Dr. Thomas Trojian on ESPN Radio’s "The Back Page" January 27
As reported by the Stamford Advocate, January 26, 2010.
Concussion Law Considered to Protect Athletes
By Ken Dixon
HARTFORD -- High school coaches would be trained to spot the signs of concussion, and injured athletes would have to stay away from practice and games until cleared for playing by doctors, under legislation unveiled Tuesday.
If approved by the General Assembly and signed into law, Connecticut would become only the third state in the nation to protect high school football, soccer, basketball, hockey and other athletes from possible brain damage from returning too soon after a concussion.
Concussions are the second most common injury among the state's 100,000 high school athletes, after ankle sprains and strains. About 40 percent of those with concussions return to play before qualified medical personnel say it's OK.
While football collisions -- helmets on helmets or helmets on knees -- result in the most concussions, national statistics indicate that both girls soccer and girls basketball have high percentages of concussions, followed by boys soccer and boys basketball.
"We want to take action before we have a particularly highly publicized tragedy, so that we will have to have a victim for whom the law is named," said Senate Majority Leader Martin M. Looney, D-New Haven, during an afternoon news conference. "When in doubt, sit it out."
"We want to beef up the criteria that coaches have to meet so that they are educated in recognizing the symptoms of concussion," said Sen. Thomas P. Gaffey, D-Meriden, co-chairman of the Education Committee.
Under the proposal, after a player is observed taking a very hard hit to the head, a coach would be prohibited from putting the player back in, whether at a practice or in the middle of the game, until that player is medically cleared to play.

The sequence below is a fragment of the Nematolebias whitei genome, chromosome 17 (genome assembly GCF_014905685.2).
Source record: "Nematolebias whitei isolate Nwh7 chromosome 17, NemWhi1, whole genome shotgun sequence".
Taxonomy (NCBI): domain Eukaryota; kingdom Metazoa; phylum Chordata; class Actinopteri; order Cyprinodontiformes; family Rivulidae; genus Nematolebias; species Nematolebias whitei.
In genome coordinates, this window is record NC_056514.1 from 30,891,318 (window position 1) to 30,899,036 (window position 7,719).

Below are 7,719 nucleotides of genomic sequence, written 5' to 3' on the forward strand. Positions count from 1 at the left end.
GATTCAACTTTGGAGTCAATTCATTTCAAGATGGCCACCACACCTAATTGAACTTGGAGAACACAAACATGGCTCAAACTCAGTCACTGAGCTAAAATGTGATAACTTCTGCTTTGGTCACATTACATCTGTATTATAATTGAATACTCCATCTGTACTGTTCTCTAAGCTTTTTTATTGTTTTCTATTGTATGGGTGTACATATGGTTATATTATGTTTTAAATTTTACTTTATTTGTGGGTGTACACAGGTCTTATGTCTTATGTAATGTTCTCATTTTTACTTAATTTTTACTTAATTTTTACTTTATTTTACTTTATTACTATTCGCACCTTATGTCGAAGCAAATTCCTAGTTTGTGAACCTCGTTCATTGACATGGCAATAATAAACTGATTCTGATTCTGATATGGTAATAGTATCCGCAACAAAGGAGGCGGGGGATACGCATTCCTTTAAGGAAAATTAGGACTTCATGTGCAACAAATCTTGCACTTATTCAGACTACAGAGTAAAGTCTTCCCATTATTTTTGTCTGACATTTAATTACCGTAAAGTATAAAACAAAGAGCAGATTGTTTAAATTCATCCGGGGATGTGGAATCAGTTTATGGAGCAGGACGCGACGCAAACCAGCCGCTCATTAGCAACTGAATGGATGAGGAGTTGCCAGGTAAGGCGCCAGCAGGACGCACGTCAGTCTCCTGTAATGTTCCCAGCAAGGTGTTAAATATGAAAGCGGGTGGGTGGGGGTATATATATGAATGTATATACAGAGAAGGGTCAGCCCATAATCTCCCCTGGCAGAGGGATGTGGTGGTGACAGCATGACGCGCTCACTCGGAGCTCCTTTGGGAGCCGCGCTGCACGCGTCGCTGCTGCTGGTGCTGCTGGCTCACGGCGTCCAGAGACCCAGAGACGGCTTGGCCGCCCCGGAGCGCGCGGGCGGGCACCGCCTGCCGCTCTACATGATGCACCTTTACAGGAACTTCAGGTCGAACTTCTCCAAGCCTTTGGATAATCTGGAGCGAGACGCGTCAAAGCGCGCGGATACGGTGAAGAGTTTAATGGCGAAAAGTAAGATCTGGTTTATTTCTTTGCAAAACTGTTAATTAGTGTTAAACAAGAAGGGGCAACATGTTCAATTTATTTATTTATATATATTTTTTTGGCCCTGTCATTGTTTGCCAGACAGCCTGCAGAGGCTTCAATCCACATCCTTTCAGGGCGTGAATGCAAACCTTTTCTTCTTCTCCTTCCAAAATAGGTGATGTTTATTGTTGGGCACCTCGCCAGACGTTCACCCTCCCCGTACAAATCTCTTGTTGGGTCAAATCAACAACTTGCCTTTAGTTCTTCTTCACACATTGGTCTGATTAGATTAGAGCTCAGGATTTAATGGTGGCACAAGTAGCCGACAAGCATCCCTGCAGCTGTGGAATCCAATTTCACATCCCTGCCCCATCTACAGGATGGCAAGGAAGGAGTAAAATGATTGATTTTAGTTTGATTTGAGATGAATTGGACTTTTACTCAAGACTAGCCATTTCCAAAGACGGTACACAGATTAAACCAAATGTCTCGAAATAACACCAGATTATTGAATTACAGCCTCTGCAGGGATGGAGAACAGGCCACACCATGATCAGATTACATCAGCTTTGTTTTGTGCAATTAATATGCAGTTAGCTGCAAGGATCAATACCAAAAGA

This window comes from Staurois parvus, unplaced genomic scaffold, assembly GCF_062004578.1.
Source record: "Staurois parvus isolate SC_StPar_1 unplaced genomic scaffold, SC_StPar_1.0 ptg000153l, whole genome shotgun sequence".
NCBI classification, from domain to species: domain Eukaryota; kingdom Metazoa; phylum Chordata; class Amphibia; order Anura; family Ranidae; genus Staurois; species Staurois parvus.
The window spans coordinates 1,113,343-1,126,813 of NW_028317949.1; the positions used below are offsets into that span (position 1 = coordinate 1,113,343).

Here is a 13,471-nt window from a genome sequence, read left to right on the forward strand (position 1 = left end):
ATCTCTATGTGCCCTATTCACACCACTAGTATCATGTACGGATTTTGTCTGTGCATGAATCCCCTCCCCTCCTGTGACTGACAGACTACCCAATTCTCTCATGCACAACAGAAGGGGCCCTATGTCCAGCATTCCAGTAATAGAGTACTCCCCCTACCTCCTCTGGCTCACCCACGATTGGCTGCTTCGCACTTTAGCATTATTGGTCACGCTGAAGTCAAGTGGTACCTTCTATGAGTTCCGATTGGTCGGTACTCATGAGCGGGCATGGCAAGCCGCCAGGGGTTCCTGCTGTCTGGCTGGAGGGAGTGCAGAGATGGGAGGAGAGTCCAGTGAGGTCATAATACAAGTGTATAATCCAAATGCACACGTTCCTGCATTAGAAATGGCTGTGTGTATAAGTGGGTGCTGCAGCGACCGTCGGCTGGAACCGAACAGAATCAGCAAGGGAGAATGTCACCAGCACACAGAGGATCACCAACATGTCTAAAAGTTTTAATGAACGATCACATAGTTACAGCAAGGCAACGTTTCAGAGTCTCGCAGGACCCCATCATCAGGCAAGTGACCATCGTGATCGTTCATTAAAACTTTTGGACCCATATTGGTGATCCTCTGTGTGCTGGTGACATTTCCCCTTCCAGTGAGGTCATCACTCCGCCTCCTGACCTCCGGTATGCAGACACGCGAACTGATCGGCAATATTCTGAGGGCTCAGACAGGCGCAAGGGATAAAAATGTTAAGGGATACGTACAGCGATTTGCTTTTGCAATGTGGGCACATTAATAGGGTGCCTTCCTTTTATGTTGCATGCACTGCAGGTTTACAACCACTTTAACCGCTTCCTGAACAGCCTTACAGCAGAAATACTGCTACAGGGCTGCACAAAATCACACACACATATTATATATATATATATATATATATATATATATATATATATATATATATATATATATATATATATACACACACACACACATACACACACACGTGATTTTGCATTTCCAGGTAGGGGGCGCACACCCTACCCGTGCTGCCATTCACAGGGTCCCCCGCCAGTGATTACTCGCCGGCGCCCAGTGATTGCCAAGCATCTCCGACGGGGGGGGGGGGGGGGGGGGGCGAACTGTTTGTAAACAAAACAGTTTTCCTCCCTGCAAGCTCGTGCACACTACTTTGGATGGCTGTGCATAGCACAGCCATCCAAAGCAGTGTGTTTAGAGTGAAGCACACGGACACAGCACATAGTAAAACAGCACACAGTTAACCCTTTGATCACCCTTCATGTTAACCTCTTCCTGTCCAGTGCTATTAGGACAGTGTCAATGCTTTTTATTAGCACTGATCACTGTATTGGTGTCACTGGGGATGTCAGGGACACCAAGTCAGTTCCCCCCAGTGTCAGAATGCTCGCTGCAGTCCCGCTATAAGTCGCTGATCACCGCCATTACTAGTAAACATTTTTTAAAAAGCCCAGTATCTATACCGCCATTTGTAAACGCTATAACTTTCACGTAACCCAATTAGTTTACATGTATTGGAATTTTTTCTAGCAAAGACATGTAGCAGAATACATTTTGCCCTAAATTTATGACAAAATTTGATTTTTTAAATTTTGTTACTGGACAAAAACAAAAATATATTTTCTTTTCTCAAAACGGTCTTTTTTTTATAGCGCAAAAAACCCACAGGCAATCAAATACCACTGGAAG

The federal Centers for Disease Control and Prevention estimate about 3.5 million sports-related concussions occur nationwide annually and that 400,000 high school athletes had concussions between 2005 and 2008.
Dr. Tom Trojian, associate professor at the University of Connecticut/Saint Francis Hospital and Medical Center and the team physician for the University of Connecticut women's basketball team, said concussions for the growing brains of high school athletes can be particularly damaging.
"It would be important for us to allow people to be evaluated prior to return to play," Trojian said. "We only have one mind."
Dr. Carl W. Nessen, director of sports medicine at the Connecticut Children's Medical Center, said that the incidence of concussions is probably not increasing, but the public is becoming more aware of their danger.
"We have to educate players and athletes, their parents, coaches, referees and all the medical providers that are involved in taking care of people who have had some kind of head injury," Nessen said. "One of the biggest problems with youth and interscholastic sports and with concussions in that age group is that the maturing brain takes longer to recover than the superstars that we see on Sunday afternoon on the TV."
Michael Savage, executive director of the Connecticut Interscholastic Athletic Conference, which supervises all state high school sports, said he's proud to help draft the legislation, which will be submitted when the General Assembly session starts on Feb. 3.
Savage said the conference does have guidelines and that they've done "quite a bit of work in this area," but added, "We need some legislation that will, in fact, assist us to educate our coaches and to provide them with the necessary education in order to allow youngsters to participate in a very safe manner."
Under the legislation, similar to laws in Oregon and Washington, training for state coaching permits would include information on how to recognize signs of a concussion and how to seek proper treatment.
David Harackiewicz, hockey coach at Newington High School, representing state coaches, said it's crucial for coaches to see the signs.
He said if "all the coaches knew some of the signs and symptoms," more athletes would be "sitting out."
Harakiewicz stressed that coaches of younger children should also be made aware of the signs of concussion.